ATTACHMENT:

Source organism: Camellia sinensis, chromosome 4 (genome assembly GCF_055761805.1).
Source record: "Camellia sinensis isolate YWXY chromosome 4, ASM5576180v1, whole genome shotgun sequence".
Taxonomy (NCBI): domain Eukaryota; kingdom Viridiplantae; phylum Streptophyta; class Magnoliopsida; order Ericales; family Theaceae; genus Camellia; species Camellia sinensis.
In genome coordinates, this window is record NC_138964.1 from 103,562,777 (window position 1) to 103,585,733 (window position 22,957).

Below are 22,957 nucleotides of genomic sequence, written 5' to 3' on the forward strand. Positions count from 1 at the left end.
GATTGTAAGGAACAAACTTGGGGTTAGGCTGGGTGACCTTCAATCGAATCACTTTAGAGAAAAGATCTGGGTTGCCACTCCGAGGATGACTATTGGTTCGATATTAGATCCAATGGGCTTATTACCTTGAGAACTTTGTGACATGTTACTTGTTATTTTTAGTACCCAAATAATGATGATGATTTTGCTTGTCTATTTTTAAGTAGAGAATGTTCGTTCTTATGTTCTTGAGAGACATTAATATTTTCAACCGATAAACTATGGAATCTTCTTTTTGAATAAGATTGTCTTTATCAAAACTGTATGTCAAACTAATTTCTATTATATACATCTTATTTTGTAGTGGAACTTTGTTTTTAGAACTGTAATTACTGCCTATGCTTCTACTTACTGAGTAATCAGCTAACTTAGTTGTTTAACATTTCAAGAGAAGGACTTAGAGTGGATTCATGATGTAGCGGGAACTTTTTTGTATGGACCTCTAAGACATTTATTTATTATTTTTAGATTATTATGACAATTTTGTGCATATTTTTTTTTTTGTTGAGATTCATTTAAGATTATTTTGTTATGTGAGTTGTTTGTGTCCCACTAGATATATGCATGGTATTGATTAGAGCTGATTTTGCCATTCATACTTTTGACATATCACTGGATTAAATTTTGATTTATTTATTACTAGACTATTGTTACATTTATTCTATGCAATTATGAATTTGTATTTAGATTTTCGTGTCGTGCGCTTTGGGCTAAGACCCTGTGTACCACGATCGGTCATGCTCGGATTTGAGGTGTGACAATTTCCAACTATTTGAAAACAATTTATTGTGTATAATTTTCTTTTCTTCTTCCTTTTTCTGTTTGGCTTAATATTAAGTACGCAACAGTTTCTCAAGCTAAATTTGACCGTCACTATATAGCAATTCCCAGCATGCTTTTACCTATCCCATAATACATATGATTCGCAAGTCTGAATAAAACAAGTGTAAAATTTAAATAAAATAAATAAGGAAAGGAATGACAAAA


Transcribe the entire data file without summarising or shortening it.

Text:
Source organism: Camellia sinensis, chromosome 4 (genome assembly GCF_055761805.1).
Source record: "Camellia sinensis isolate YWXY chromosome 4, ASM5576180v1, whole genome shotgun sequence".
Taxonomy (NCBI): domain Eukaryota; kingdom Viridiplantae; phylum Streptophyta; class Magnoliopsida; order Ericales; family Theaceae; genus Camellia; species Camellia sinensis.
In genome coordinates, this window is record NC_138964.1 from 103,562,777 (window position 1) to 103,585,733 (window position 22,957).

Below are 22,957 nucleotides of genomic sequence, written 5' to 3' on the forward strand. Positions count from 1 at the left end.
GATTGTAAGGAACAAACTTGGGGTTAGGCTGGGTGACCTTCAATCGAATCACTTTAGAGAAAAGATCTGGGTTGCCACTCCGAGGATGACTATTGGTTCGATATTAGATCCAATGGGCTTATTACCTTGAGAACTTTGTGACATGTTACTTGTTATTTTTAGTACCCAAATAATGATGATGATTTTGCTTGTCTATTTTTAAGTAGAGAATGTTCGTTCTTATGTTCTTGAGAGACATTAATATTTTCAACCGATAAACTATGGAATCTTCTTTTTGAATAAGATTGTCTTTATCAAAACTGTATGTCAAACTAATTTCTATTATATACATCTTATTTTGTAGTGGAACTTTGTTTTTAGAACTGTAATTACTGCCTATGCTTCTACTTACTGAGTAATCAGCTAACTTAGTTGTTTAACATTTCAAGAGAAGGACTTAGAGTGGATTCATGATGTAGCGGGAACTTTTTTGTATGGACCTCTAAGACATTTATTTATTATTTTTAGATTATTATGACAATTTTGTGCATATTTTTTTTTTTGTTGAGATTCATTTAAGATTATTTTGTTATGTGAGTTGTTTGTGTCCCACTAGATATATGCATGGTATTGATTAGAGCTGATTTTGCCATTCATACTTTTGACATATCACTGGATTAAATTTTGATTTATTTATTACTAGACTATTGTTACATTTATTCTATGCAATTATGAATTTGTATTTAGATTTTCGTGTCGTGCGCTTTGGGCTAAGACCCTGTGTACCACGATCGGTCATGCTCGGATTTGAGGTGTGACAATTTCCAACTATTTGAAAACAATTTATTGTGTATAATTTTCTTTTCTTCTTCCTTTTTCTGTTTGGCTTAATATTAAGTACGCAACAGTTTCTCAAGCTAAATTTGACCGTCACTATATAGCAATTCCCAGCATGCTTTTACCTATCCCATAATACATATGATTCGCAAGTCTGAATAAAACAAGTGTAAAATTTAAATAAAATAAATAAGGAAAGGAATGACAAAA